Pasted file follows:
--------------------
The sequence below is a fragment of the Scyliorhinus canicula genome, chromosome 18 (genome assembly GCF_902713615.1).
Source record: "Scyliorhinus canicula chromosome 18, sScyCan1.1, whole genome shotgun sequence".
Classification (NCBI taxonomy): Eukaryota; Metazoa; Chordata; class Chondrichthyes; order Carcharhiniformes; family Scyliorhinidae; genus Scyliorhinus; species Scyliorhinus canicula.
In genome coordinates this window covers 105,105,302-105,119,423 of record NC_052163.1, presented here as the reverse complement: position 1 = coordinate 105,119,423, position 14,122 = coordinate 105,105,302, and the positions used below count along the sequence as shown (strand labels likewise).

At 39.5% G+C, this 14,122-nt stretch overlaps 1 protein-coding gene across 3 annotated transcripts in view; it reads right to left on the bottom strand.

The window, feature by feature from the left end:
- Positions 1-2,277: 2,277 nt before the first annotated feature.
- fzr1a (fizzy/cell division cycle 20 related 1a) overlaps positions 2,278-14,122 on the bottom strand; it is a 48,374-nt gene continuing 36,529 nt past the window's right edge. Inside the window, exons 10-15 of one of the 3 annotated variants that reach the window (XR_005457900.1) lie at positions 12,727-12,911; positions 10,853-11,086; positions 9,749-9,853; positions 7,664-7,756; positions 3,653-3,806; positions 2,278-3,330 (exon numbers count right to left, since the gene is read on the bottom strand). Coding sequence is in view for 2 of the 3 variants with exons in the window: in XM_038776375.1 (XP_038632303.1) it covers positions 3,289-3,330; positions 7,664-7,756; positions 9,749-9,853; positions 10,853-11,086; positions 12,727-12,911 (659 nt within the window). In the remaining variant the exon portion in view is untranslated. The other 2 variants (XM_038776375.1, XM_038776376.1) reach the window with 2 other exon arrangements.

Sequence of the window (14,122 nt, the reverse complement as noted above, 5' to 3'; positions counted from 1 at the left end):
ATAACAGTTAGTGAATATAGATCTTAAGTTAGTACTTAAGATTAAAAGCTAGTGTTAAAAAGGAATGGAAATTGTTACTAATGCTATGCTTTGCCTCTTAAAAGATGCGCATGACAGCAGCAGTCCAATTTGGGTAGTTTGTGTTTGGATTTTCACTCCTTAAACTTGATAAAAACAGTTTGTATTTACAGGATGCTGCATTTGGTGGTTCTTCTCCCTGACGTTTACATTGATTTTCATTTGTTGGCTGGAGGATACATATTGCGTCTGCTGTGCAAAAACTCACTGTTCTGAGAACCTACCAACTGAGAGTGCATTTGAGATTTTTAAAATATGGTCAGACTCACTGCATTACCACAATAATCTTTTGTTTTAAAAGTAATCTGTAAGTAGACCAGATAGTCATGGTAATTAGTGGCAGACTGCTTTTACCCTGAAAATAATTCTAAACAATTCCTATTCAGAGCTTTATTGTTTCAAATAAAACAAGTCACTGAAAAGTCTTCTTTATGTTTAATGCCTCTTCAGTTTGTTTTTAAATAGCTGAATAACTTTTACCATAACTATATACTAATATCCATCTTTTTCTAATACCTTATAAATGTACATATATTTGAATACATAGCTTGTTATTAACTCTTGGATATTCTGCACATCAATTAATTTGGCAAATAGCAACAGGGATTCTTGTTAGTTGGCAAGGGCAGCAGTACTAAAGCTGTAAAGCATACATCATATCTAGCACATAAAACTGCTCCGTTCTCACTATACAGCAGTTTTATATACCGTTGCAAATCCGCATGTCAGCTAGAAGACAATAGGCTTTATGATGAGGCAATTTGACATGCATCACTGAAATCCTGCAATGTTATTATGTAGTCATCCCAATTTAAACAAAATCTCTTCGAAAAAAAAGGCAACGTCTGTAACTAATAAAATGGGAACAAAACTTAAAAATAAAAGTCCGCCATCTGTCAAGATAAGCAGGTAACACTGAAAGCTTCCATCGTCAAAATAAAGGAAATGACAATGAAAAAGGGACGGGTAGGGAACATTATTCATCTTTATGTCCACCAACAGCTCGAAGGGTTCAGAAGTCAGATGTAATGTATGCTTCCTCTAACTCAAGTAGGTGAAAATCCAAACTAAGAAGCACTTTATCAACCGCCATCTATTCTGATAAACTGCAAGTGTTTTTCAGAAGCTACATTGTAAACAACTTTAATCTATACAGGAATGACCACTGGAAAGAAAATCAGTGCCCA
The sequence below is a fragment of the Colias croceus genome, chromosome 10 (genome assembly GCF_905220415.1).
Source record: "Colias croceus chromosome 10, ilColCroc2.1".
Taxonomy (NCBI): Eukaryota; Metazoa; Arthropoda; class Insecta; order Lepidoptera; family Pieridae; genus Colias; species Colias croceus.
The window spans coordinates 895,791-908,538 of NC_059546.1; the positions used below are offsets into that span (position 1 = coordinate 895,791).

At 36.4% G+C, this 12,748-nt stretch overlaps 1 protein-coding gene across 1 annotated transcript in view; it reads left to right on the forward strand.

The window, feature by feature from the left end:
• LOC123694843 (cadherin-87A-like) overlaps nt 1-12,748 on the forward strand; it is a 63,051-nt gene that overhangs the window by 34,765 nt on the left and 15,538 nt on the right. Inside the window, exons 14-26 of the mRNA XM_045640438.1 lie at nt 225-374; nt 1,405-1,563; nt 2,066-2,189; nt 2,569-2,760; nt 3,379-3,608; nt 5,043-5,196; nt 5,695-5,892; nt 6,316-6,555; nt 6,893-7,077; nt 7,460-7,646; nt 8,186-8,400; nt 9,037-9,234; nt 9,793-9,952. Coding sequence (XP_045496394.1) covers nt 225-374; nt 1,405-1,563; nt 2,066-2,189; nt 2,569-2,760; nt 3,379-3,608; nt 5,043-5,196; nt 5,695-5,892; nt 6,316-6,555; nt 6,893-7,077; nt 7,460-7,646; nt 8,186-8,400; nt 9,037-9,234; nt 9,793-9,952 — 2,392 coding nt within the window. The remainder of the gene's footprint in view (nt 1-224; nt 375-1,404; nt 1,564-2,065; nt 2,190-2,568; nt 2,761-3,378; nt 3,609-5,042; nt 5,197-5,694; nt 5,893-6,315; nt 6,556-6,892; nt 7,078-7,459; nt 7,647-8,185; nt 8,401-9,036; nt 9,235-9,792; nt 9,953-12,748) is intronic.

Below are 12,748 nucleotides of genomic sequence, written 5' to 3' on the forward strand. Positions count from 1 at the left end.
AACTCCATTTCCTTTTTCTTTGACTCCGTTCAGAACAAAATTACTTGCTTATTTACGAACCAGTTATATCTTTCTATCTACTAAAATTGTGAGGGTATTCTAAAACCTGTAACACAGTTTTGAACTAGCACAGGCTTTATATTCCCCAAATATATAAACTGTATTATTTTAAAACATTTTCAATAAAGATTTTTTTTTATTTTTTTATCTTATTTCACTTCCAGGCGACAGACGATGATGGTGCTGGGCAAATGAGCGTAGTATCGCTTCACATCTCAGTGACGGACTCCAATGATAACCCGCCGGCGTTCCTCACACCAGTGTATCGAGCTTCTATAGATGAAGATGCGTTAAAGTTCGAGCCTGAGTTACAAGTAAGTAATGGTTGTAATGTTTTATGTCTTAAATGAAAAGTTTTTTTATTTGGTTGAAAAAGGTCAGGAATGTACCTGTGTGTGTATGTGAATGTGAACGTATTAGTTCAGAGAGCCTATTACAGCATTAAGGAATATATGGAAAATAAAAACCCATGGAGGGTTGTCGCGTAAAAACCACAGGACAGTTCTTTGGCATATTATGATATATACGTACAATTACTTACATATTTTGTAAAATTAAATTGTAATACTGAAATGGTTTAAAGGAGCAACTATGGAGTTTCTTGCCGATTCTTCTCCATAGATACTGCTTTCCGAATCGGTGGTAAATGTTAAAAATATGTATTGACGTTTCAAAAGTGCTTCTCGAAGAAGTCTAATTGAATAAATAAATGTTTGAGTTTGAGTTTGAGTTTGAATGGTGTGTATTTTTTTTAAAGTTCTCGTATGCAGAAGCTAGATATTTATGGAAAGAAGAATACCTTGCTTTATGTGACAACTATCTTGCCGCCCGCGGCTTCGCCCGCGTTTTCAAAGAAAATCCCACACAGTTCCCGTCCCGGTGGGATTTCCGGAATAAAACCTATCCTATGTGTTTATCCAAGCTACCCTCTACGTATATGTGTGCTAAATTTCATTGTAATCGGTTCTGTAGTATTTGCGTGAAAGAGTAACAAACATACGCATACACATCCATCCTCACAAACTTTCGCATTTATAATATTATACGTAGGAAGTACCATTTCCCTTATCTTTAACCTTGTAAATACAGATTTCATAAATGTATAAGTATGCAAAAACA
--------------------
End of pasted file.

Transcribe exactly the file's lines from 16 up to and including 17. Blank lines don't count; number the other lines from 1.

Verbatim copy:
The window, feature by feature from the left end:
• LOC123694843 (cadherin-87A-like) overlaps nt 1-12,748 on the forward strand; it is a 63,051-nt gene that overhangs the window by 34,765 nt on the left and 15,538 nt on the right. Inside the window, exons 14-26 of the mRNA XM_045640438.1 lie at nt 225-374; nt 1,405-1,563; nt 2,066-2,189; nt 2,569-2,760; nt 3,379-3,608; nt 5,043-5,196; nt 5,695-5,892; nt 6,316-6,555; nt 6,893-7,077; nt 7,460-7,646; nt 8,186-8,400; nt 9,037-9,234; nt 9,793-9,952. Coding sequence (XP_045496394.1) covers nt 225-374; nt 1,405-1,563; nt 2,066-2,189; nt 2,569-2,760; nt 3,379-3,608; nt 5,043-5,196; nt 5,695-5,892; nt 6,316-6,555; nt 6,893-7,077; nt 7,460-7,646; nt 8,186-8,400; nt 9,037-9,234; nt 9,793-9,952 — 2,392 coding nt within the window. The remainder of the gene's footprint in view (nt 1-224; nt 375-1,404; nt 1,564-2,065; nt 2,190-2,568; nt 2,761-3,378; nt 3,609-5,042; nt 5,197-5,694; nt 5,893-6,315; nt 6,556-6,892; nt 7,078-7,459; nt 7,647-8,185; nt 8,401-9,036; nt 9,235-9,792; nt 9,953-12,748) is intronic.